find + perl + xargs + mv
xargs -n2 makes it possible to print two arguments per line. When combined with Perl's
print $_ (to print the $STDIN first), it makes for a powerful renaming tool.
find . -type f | perl -pe 'print $_; s/input/output/' | xargs -d "\n" -n2 mv
perl -pe 'print $_; s/OldName/NewName/' | xargs -n2 end up being:
I did not have Perl's
rename readily available on my system.
How does it work?
find . -type f outputs file paths (or file names...you control what gets processed by regex here!)
-p prints file paths that were processed by regex,
-e executes inline script
print $_ prints the original file name first (independent of
-d "\n" cuts the input by newline, instead of default space character
-n2 prints two elements per line
mv gets the input of the previous line
My preferred approach, albeit more advanced.
Let's say I want to rename all ".txt" files to be ".md" files:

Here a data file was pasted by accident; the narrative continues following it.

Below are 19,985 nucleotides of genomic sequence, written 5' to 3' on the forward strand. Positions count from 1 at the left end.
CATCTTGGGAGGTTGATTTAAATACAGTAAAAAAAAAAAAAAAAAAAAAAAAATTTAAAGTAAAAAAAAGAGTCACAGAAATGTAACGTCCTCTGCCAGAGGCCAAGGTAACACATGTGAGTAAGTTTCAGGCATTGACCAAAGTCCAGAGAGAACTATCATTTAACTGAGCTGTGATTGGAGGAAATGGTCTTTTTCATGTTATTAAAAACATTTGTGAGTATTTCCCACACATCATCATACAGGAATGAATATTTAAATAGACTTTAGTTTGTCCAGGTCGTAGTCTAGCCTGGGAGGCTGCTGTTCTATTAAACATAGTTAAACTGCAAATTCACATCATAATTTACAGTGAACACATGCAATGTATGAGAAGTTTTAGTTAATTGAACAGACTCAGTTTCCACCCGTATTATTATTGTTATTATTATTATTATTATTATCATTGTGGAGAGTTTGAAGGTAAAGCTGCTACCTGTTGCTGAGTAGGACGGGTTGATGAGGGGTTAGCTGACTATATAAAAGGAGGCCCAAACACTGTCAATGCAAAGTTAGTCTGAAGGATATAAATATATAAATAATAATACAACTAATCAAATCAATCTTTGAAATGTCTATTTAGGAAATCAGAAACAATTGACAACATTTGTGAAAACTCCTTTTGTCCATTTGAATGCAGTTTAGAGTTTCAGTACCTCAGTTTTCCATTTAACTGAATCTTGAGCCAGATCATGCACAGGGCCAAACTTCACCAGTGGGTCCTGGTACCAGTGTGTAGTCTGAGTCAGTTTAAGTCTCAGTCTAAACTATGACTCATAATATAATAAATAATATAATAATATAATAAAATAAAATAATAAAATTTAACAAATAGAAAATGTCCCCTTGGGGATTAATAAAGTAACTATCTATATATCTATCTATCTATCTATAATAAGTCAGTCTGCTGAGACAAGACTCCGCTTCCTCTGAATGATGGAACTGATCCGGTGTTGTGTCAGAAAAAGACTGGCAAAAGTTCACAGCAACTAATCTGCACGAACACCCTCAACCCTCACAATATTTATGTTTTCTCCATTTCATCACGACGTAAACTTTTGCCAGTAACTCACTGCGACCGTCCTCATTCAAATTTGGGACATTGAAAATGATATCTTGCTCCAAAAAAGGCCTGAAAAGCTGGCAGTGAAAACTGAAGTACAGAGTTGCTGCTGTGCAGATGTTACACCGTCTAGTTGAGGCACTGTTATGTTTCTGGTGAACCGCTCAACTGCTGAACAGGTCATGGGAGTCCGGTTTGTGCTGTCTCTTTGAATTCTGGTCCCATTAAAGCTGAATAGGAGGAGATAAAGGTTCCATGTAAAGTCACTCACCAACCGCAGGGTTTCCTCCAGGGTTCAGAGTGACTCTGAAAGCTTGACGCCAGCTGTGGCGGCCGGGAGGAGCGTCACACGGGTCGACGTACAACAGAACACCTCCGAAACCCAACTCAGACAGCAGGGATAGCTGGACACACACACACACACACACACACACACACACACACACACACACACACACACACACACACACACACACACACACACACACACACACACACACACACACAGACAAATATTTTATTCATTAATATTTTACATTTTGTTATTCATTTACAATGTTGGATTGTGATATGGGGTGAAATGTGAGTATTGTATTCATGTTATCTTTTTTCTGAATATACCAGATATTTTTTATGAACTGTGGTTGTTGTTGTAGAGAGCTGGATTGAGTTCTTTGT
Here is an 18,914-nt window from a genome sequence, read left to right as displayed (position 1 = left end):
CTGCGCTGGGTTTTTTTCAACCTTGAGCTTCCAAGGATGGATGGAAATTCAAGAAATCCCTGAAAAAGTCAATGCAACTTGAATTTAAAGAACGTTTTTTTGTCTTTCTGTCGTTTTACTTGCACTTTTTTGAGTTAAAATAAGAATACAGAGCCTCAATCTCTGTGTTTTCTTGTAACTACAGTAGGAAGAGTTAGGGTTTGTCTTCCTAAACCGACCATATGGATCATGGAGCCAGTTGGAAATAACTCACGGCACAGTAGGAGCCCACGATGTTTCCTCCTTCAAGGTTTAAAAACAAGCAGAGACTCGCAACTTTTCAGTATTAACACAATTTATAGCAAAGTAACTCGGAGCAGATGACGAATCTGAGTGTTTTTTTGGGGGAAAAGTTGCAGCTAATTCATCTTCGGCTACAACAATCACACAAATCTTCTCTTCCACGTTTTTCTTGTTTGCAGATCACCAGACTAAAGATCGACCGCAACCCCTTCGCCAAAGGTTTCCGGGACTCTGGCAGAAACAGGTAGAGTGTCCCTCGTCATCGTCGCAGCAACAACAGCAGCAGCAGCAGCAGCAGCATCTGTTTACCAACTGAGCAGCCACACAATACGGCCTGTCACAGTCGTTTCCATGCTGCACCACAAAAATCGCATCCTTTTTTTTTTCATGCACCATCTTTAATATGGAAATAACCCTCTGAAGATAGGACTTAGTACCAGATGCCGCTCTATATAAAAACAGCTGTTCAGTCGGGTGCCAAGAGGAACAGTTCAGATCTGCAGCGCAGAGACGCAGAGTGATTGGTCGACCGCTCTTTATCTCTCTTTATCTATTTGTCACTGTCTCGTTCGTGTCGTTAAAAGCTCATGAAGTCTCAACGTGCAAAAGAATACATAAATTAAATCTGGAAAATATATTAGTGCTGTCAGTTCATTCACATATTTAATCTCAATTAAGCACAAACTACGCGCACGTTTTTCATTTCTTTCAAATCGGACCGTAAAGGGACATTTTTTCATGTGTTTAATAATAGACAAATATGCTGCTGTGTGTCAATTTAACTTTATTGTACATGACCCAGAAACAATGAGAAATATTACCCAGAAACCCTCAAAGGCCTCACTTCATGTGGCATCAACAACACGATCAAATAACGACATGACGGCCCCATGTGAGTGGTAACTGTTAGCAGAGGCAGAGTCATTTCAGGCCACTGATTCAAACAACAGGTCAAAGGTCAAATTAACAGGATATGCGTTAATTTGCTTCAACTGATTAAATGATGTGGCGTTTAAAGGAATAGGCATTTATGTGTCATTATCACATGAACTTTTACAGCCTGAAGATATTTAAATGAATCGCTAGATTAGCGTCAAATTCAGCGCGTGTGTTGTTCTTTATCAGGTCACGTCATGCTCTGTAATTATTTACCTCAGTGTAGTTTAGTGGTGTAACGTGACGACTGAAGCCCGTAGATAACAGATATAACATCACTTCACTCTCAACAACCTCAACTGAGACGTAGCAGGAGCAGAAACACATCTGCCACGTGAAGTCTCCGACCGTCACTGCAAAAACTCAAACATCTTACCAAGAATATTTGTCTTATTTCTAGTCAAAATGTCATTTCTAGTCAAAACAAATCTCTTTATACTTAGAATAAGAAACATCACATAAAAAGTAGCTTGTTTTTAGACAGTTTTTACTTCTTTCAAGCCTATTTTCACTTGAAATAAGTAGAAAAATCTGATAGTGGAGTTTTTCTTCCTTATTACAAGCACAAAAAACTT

find . -type f -printf '%P\0' | perl -0 -l0 -pe 'print $_; s/(.*)\.txt/$1\.md/' | xargs -0 -n 2 mv
The magic here is that each process in the pipeline supports the null byte (0x00) that is used as a delimiter as opposed to spaces or newlines. The first aforementioned method uses newlines as separators. Note that I tried to easily support
find . without using subprocesses. Be careful here (you might want to check your output of
find before you run in through a regular expression match, or worse, a destructive command like
How it works (abridged to include only changes from above)
-printf '%P\0' print only name of files without path followed by null byte. Adjust to your use case-whether matching filenames or entire paths.
-0 stdin delimiter is the null byte (rather than space)
-l0 stdout delimiter is the null byte (in octal 000)